One common solution used to assess the fair value of a firm is the multiple of revenue. But what factor, multiplied by your recurring revenue, is accurate to valuate a firm. A frequently referenced rule of thumb has pegged the value of a financial services firm at about 2.0 times its recurring revenue.
What do I think of this overly-simplified metric, as someone who actually looks to buy advisory firms? It’s too simple, too easy, and too general!
If you’ve read my previous article on a buyer’s take on succession planning, you will know that for me, the multiple of revenue (or valuation) is secondary to many other issues. When evaluating a potential partner to purchase, the firm philosophy, firm make-up, owner/employee personalities, target and niche markets, and areas of specialization are critical factors. For me, these aspects influence my decision in evaluating a firm far more than a multiple of revenue.
But beyond even these factors, it turns out that one of the most significant drivers for the valuation of an advisory firm purchase is simply based on how it’s structured for tax purposes. For instance, I can compute that a deal valuing a business at a 2.0-times multiple of recurring revenue equals an identical business valued at a 2.3-times multiple of recurring revenue (based on the net present value [NPV] of the transaction). That’s a 15% swing in the valuation of the business, just depending on how those cash flows are treated for tax purposes to the seller!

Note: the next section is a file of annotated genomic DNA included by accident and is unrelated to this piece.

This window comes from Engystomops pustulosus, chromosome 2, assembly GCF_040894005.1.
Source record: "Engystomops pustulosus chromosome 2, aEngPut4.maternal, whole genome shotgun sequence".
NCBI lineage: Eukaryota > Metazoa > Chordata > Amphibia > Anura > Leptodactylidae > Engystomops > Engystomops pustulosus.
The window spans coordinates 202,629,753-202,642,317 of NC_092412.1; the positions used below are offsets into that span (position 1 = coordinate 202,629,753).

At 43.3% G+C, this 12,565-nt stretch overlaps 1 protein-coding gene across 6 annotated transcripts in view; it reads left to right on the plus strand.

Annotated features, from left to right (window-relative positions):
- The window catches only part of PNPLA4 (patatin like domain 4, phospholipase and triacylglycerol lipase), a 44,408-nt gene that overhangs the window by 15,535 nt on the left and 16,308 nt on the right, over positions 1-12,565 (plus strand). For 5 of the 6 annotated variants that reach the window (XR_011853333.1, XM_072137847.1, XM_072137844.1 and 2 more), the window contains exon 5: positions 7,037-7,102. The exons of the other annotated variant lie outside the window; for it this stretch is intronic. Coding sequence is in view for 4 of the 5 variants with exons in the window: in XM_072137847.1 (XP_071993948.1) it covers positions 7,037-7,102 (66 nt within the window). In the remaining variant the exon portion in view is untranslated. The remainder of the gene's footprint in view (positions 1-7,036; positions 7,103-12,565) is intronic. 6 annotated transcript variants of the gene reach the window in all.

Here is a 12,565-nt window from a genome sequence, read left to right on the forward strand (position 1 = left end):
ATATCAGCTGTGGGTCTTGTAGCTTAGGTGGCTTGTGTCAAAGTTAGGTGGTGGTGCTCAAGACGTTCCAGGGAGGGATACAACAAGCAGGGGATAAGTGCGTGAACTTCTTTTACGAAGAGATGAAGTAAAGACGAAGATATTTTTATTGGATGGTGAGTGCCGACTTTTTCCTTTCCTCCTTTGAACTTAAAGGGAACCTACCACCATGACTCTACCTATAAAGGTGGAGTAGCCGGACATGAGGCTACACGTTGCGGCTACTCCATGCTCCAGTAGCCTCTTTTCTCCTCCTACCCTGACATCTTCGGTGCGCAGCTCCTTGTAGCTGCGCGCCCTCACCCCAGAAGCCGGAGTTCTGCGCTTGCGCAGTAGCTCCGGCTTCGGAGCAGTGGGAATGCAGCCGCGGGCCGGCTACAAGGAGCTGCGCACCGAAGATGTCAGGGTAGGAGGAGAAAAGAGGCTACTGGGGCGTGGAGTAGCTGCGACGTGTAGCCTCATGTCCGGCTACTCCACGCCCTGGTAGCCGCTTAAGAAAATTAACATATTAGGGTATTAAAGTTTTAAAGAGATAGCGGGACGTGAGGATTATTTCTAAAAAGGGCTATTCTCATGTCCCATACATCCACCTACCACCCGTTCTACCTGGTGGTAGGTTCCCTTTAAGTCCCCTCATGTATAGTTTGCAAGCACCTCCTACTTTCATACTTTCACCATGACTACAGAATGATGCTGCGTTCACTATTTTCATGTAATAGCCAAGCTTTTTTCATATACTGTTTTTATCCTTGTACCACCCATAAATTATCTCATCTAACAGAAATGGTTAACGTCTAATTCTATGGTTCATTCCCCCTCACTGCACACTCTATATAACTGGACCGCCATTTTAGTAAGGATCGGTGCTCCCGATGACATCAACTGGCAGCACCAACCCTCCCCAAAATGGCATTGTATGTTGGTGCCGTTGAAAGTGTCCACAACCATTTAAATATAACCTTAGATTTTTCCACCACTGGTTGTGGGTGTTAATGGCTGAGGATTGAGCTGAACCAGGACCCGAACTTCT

An Example Of A Prospective Advisory Firm Acquisition
Let’s assume that we have the following practice for sale.
- Total Recurring Revenue - $500,000
- Total Non-Recurring Revenue - $0
- Total Expenses - $75,000 (100% of expenses will be assumed by the buyer)
Let’s also assume the following deal terms, which will remain constant for our example (unless otherwise specified).
- Down Payment - 33%
- Earn-out - 67% over 5 years
- Retained Business - 100%
- Growth Rate - 0%
With our assumptions in place, we can calculate the after-tax cash flows to the seller and the cash flow obligations and NPV as calculated by the buyer.
Scenario 1 – Valuation At 2.0 Times Recurring Revenue, Treated as an Earn-Out
If we assume that the above practice will be sold at 2.0x its recurring revenue, here is what we know:
- Purchase Price – $1,000,000
- Down Payment - $330,000
- Earn-out for next 5 years - $134,000
As a seller, it’s important to know that these numbers only tell part of the story. As we know, as financial advisors, it’s not the purchase price that matters. The number that truly matters is the total after-tax cash flows received by the seller.